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Univ. of North Carolina at Charlotte
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Johns Hopkins University
University of Iowa
Thomas R. Zentall
University of Kentucky
Wilfrid Laurier University
Members-At-Large of the
Gil Einstein (8/06-09)
Karen Hollis (8/06-09)
Mount Holyoke College
Mark A. McDaniel (8/05-08)
Washington University, St. Louis
Valerie F. Reyna (8/05-08)
Nelson Cowan (8/04-07)
University of Missouri
Ralph R. Miller (8/04-07)
Binghamton Univ., SUNY
Representative to APA Council
Lewis P. Lipsitt (8/04-07)
Emanuel E. Donchin (8/03-12/06)
University of South Florida
Thomas R. Zentall (1/07-09)
University of Kentucky
Graduate Student Representative
University of Kentucky
Irving Biederman (Awards)
University of Southern California
Linda Parker (Fellows)
University of Guelph
Ann Cleary (Program)
Colorado State University
Charles L. Brewer
The above named Council Representatives attended Council meetings in New Orleans on August 9 and 13, 2006 and have contributed to this report. Manny Donchin had to leave for other urgent business on the last day of Council meeting, and MaryLou Cheal, a Division 3 Fellow and former Council representative for Division 6, served in his place for part of Day 2.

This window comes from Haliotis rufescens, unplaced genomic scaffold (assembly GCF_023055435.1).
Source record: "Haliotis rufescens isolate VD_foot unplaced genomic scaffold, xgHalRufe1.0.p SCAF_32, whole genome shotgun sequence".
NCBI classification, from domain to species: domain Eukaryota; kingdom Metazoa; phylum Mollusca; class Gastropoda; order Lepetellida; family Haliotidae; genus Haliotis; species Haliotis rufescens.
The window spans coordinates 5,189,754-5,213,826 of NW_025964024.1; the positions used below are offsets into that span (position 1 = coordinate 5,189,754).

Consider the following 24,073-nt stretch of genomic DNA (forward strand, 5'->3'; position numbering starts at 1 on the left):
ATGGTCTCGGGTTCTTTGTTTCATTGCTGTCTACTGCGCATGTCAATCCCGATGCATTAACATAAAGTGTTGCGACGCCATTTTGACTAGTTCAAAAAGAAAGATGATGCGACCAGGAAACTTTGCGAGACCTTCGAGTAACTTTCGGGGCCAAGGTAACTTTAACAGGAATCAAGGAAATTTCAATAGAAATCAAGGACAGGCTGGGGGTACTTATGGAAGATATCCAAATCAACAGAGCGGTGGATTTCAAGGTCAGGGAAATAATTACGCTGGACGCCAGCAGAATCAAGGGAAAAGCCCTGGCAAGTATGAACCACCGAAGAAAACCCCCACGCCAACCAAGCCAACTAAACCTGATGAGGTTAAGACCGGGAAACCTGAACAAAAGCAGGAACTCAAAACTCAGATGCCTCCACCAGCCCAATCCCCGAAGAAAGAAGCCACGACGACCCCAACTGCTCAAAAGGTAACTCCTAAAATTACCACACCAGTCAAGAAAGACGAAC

With attendance at the New Orleans Convention exceeding 9,000, including family registrants and exhibitors, the decision to stay with the meeting site after the Katrina disaster was supported by the Divisions and by the membership. Attendance was good at many of the excellent sessions. Many comments were made about the high quality of the facilities in light of the devastation that occurred one year previously. At the same time, those who traveled to those parts of New Orleans and surrounding communities that have not yet been rebuilt were amazed at how like the desolate pictures of one year ago those areas remain. The general feeling of those attending these meetings was, we believe, that APA had helped lift the spirit of the community and its economy by staying with its plans rather than moving to another site.
The Program Committee arranged for entertainment variety. The opening ceremony featured “Dr. Phil” (Phillip C. McGraw, Ph.D.). President Gerald Koocher expressed appreciation on behalf of the APA to Dr. McGraw who, in accepting it, stated that he is the son of a psychologist who would be proud of this occasion.
Bill Cosby also performed, filling a large ballroom with psychologists and their families who paid a modest admission charge to benefit the school children of New Orleans. Some “buzz” occurred among the audience when it was realized that Dr. Cosby’s performance fee was much larger than the admissions income received, and he didn’t mention Katrina during his otherwise captivating performance. On another occasion, the Preservation Hall Jazz Band performed, with the proceeds benefiting Habitat for Humanity. Many psychologists contributed their personal labor to Habitat for Humanity while they were in the city.